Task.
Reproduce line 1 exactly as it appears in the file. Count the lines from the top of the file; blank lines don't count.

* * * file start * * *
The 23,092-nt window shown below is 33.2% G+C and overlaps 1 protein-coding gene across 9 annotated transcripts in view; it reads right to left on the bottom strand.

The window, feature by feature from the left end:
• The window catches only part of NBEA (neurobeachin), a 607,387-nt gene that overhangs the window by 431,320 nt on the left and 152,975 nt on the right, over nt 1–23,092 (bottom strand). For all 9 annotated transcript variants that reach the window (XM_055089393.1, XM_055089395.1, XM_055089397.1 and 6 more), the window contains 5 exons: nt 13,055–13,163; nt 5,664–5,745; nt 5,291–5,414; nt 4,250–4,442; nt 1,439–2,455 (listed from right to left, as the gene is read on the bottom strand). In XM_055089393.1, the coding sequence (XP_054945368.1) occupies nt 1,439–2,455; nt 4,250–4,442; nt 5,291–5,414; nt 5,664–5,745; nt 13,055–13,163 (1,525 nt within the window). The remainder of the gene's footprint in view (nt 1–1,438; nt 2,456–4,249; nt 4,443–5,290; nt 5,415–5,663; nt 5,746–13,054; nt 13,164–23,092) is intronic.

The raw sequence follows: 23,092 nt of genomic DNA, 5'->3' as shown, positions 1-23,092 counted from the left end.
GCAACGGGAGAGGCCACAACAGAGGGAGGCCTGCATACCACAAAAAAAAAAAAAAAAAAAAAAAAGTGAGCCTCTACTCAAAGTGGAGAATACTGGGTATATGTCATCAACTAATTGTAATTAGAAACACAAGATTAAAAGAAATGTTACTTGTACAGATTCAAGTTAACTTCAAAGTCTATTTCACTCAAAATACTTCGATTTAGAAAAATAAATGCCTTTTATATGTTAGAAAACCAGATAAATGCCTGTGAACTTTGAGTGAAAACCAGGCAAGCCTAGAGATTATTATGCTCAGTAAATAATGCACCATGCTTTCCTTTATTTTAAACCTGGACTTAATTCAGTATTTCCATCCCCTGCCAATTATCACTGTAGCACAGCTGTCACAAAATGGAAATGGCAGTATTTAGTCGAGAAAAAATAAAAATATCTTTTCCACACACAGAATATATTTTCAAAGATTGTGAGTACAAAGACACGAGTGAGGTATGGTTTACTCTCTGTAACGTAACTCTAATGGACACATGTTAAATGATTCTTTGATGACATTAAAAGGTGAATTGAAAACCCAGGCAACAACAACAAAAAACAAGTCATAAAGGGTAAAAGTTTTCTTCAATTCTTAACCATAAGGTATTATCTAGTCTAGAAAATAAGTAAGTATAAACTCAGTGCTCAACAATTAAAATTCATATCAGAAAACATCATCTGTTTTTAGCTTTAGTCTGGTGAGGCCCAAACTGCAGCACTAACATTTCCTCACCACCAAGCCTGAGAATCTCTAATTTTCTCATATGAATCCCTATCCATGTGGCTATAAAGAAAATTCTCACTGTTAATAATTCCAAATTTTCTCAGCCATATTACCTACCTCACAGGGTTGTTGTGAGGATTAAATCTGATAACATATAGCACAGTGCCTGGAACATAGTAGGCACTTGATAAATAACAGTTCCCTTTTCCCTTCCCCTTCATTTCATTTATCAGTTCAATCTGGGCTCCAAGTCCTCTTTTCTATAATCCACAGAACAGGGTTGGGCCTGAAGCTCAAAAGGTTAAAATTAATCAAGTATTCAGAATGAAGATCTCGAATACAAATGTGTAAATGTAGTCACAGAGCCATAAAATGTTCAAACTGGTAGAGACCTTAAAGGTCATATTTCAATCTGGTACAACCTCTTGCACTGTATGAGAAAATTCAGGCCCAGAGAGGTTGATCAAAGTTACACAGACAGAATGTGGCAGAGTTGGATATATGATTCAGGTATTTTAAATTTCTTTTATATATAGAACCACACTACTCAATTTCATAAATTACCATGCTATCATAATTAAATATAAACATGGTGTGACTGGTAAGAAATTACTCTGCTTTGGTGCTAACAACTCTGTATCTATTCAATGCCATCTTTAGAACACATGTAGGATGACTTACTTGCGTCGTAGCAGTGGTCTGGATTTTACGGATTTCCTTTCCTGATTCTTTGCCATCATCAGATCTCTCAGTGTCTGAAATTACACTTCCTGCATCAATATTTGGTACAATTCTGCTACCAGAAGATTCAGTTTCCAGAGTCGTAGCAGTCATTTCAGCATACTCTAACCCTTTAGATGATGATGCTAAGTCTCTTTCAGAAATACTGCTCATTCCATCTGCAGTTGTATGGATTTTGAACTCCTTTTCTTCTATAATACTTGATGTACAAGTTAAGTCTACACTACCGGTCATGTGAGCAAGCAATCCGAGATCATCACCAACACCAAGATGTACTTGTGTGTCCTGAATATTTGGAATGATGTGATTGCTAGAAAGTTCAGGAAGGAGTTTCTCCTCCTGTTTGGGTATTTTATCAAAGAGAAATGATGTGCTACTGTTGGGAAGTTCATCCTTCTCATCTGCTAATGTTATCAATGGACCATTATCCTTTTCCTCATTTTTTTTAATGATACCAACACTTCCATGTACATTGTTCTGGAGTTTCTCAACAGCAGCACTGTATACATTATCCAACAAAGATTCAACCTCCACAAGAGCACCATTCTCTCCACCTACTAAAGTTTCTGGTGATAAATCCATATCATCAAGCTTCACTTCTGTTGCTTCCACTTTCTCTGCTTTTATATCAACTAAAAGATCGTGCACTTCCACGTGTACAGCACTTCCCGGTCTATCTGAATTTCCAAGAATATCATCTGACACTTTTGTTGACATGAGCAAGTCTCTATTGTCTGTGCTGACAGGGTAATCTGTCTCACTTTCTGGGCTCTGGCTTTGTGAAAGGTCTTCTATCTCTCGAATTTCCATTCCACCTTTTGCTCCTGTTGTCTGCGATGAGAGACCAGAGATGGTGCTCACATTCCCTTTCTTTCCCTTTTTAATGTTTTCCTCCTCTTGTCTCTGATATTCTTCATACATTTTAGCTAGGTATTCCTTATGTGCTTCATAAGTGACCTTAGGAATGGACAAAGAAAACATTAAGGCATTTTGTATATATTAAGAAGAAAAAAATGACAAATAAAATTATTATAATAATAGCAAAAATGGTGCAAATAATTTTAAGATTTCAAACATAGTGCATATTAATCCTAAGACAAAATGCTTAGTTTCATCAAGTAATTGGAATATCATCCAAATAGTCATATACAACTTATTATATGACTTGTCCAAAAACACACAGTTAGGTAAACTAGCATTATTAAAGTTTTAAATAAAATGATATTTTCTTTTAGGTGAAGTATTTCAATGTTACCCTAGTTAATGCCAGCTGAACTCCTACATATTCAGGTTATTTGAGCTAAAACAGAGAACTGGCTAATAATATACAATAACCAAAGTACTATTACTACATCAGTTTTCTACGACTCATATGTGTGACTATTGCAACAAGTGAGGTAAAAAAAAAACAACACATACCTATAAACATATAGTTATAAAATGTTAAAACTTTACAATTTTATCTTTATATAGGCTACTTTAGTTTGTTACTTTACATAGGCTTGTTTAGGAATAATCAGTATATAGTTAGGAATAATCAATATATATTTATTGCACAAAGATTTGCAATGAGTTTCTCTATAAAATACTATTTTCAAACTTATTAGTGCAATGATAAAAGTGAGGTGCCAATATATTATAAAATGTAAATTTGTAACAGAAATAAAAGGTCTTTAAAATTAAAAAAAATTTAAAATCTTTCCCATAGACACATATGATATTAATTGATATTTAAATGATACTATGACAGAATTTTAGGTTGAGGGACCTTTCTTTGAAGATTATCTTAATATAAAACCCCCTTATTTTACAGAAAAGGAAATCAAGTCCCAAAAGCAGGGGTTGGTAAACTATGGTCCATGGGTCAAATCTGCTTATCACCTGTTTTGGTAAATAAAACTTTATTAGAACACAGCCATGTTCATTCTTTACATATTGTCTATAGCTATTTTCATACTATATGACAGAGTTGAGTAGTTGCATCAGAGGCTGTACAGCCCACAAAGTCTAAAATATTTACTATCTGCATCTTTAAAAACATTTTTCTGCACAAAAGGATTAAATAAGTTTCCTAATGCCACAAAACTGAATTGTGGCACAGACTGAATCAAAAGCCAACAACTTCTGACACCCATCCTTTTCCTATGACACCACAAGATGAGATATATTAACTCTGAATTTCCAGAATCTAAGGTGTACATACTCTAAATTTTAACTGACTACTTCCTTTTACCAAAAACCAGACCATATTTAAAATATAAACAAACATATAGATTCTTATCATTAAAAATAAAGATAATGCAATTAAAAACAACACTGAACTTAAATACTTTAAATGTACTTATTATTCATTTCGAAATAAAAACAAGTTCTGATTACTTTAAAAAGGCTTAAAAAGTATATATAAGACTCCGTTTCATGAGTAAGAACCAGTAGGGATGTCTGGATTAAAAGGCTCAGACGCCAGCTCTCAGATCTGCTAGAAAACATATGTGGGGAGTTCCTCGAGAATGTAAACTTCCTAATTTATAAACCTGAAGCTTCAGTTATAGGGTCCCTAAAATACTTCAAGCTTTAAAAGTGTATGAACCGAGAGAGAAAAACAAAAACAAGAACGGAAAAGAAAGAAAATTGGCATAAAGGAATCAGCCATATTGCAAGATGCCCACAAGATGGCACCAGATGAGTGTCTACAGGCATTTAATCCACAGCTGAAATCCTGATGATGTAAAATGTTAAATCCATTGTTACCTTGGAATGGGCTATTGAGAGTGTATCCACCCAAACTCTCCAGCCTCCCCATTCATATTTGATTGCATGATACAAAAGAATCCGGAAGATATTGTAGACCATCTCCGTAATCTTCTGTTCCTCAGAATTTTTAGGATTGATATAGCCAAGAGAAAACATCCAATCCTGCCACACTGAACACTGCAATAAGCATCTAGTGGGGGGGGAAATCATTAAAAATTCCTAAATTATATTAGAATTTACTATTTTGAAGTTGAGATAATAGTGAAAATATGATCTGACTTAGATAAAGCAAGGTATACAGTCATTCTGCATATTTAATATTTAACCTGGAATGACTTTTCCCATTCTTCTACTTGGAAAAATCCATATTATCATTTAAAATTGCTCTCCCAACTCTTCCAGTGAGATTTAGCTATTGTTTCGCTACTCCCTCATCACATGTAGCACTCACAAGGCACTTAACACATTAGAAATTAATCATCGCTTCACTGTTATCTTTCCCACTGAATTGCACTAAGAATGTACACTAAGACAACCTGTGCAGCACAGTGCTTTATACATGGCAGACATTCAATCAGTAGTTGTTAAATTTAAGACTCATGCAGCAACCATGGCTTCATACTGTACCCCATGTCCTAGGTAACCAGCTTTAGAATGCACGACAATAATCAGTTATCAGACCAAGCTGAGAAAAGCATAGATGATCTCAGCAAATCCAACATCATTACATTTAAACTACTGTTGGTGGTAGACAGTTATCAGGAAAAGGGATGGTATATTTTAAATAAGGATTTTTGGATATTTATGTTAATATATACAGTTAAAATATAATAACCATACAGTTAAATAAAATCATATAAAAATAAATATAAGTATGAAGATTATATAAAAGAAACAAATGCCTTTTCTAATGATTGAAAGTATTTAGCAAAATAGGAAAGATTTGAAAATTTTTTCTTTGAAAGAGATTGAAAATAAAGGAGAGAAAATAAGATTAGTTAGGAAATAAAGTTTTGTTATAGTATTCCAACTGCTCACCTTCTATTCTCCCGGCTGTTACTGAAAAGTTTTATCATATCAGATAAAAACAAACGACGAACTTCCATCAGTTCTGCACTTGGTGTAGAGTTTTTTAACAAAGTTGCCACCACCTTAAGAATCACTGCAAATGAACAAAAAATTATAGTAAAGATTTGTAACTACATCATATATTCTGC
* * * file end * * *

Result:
The 23,092-nt window shown below is 33.2% G+C and overlaps 1 protein-coding gene across 9 annotated transcripts in view; it reads right to left on the bottom strand.